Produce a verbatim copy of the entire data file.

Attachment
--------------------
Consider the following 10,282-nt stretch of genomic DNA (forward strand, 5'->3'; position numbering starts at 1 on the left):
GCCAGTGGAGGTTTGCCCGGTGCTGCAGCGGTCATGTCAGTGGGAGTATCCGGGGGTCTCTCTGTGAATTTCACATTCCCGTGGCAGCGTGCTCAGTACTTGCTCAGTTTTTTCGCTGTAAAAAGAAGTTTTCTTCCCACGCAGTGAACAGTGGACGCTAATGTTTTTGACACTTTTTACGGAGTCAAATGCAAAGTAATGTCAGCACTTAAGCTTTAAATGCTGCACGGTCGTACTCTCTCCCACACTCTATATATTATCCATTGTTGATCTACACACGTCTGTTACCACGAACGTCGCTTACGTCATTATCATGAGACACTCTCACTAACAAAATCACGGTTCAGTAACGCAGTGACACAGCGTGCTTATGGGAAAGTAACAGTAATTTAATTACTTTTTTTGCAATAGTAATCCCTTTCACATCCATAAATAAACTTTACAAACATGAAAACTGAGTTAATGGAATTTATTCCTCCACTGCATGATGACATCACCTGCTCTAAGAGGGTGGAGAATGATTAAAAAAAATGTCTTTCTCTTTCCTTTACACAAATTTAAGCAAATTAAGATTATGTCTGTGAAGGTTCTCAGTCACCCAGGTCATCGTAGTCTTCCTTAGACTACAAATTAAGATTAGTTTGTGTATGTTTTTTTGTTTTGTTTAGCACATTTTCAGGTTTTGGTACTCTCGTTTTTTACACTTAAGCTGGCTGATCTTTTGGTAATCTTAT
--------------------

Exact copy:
Consider the following 10,282-nt stretch of genomic DNA (forward strand, 5'->3'; position numbering starts at 1 on the left):
GCCAGTGGAGGTTTGCCCGGTGCTGCAGCGGTCATGTCAGTGGGAGTATCCGGGGGTCTCTCTGTGAATTTCACATTCCCGTGGCAGCGTGCTCAGTACTTGCTCAGTTTTTTCGCTGTAAAAAGAAGTTTTCTTCCCACGCAGTGAACAGTGGACGCTAATGTTTTTGACACTTTTTACGGAGTCAAATGCAAAGTAATGTCAGCACTTAAGCTTTAAATGCTGCACGGTCGTACTCTCTCCCACACTCTATATATTATCCATTGTTGATCTACACACGTCTGTTACCACGAACGTCGCTTACGTCATTATCATGAGACACTCTCACTAACAAAATCACGGTTCAGTAACGCAGTGACACAGCGTGCTTATGGGAAAGTAACAGTAATTTAATTACTTTTTTTGCAATAGTAATCCCTTTCACATCCATAAATAAACTTTACAAACATGAAAACTGAGTTAATGGAATTTATTCCTCCACTGCATGATGACATCACCTGCTCTAAGAGGGTGGAGAATGATTAAAAAAAATGTCTTTCTCTTTCCTTTACACAAATTTAAGCAAATTAAGATTATGTCTGTGAAGGTTCTCAGTCACCCAGGTCATCGTAGTCTTCCTTAGACTACAAATTAAGATTAGTTTGTGTATGTTTTTTTGTTTTGTTTAGCACATTTTCAGGTTTTGGTACTCTCGTTTTTTACACTTAAGCTGGCTGATCTTTTGGTAATCTTAT